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Topic: monotonic function
Replies: 14   Last Post: Nov 29, 2012 6:53 PM

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David Bernier

Posts: 3,892
Registered: 12/13/04
Re: monotonic function
Posted: Nov 29, 2012 5:01 AM
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On 11/28/2012 09:27 AM, Timothy Murphy wrote:
> quasi wrote:

>> Any increasing function is monotonic.
>> Any decreasing function is monotonic.

> ...
> Also, maybe: a continuous function f: R->R is strictly monotonic
> if and only if it is injective?

My deductions show that:

If a continuous function f: R -> R isn't strictly monotonic,
it might or might not be injective.

If f is not injective, we're done.

Then the remaining case is where f is injective:

f not strictly monotonic and yet f injective over an
interval [a, b] with a< b would give one of two graph shapes:

(f continuous)

x = a/\
\x = b

/x = b

There's a strict maximum at some point between a and b (1st case),
and a strict minimum of f at some point between a and b (2nd case).
This is because f is continuous and [a, b] is a compact interval.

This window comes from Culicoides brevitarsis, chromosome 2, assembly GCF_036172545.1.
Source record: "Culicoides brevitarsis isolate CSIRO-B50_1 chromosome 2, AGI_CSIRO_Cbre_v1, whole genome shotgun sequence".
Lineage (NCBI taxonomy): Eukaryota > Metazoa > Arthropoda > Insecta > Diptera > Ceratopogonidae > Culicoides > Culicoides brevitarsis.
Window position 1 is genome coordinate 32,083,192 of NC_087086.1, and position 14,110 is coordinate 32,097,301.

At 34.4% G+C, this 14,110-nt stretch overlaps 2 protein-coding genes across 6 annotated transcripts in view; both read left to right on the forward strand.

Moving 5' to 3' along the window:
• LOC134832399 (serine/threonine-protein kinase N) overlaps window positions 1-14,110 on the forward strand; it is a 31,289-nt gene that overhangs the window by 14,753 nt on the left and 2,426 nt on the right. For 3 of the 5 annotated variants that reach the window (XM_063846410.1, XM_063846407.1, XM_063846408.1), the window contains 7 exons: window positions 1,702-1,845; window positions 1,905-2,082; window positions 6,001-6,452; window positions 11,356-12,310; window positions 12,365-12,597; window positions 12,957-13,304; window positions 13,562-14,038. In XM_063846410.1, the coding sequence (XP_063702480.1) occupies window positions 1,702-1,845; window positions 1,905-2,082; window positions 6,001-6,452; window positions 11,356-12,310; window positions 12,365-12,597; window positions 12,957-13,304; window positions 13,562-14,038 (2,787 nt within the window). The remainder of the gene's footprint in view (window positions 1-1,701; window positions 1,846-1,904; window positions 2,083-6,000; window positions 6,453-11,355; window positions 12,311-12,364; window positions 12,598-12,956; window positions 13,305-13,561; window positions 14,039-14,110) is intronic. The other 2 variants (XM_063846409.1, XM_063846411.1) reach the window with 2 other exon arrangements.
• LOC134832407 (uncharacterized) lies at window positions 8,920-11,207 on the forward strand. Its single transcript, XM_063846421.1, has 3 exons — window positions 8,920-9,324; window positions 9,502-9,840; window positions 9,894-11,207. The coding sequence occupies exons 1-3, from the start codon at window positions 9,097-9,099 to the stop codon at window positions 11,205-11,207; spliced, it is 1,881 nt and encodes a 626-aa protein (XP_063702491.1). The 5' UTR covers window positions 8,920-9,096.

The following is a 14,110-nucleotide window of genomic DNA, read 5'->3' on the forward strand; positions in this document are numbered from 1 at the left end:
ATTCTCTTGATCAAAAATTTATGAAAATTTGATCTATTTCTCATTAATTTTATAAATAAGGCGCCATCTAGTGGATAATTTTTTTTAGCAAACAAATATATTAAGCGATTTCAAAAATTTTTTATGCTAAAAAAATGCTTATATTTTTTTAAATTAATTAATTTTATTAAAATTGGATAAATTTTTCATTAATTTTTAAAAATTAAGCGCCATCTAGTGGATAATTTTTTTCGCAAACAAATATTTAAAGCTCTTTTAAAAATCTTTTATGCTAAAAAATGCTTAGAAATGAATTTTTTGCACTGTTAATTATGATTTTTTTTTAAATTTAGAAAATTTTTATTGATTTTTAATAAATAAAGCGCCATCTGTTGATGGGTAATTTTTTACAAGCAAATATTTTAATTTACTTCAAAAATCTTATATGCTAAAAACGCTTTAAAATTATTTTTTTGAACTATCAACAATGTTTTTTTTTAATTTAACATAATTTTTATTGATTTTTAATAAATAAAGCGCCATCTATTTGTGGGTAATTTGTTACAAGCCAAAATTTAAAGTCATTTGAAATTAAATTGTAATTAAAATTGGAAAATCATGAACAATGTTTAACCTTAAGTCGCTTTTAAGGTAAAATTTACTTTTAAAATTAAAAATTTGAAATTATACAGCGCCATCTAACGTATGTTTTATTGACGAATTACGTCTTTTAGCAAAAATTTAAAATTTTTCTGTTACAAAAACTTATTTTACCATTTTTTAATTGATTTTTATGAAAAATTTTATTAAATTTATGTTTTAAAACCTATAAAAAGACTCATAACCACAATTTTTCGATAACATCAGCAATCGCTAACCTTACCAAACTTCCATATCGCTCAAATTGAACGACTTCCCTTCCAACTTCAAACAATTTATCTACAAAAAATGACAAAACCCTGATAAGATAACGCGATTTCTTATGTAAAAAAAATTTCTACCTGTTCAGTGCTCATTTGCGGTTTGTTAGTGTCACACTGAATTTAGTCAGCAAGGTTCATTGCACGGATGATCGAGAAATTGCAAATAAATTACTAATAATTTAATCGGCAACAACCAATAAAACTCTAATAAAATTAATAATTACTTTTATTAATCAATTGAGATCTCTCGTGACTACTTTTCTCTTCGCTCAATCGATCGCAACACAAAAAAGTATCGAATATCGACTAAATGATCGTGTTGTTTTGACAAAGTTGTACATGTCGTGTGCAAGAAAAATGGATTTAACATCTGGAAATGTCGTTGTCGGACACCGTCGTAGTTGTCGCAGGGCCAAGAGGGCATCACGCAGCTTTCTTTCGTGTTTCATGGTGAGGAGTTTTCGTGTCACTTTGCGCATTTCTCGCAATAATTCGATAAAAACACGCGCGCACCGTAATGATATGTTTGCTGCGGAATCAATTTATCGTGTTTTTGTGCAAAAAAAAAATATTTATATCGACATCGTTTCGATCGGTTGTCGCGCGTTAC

Then, by the intermediate value theorem (whether it be the 1st or
2nd case), it's easy to see that some value in the range of
f on [a, b] is attained at at least two distinct points
in [a, b]. So f is not injective on [a, b].
So f: R -> R isn't injective.
This contradicts the assumption that f is injective.

So, assuming f: R->R is continuous,

f not strictly monotonic ==> f not injective.

By the contrapositive, under the same assumptions on f,
f injective ===> f strictly monotonic.

On the other hand, assuming f: R->R is continuous,
if f is strictly monotonic, a<b ==> f(a) < f(b) without
loss of generality. That is seen to rule out f being

So on the other hand, assuming f: R->R is continuous,
f strictly monotonic ==> f is injective.

Taken together, we get:
Under the assumption that f: R -> R is continuous, then:
f is injective <==> f is strictly monotonic.

David Bernier

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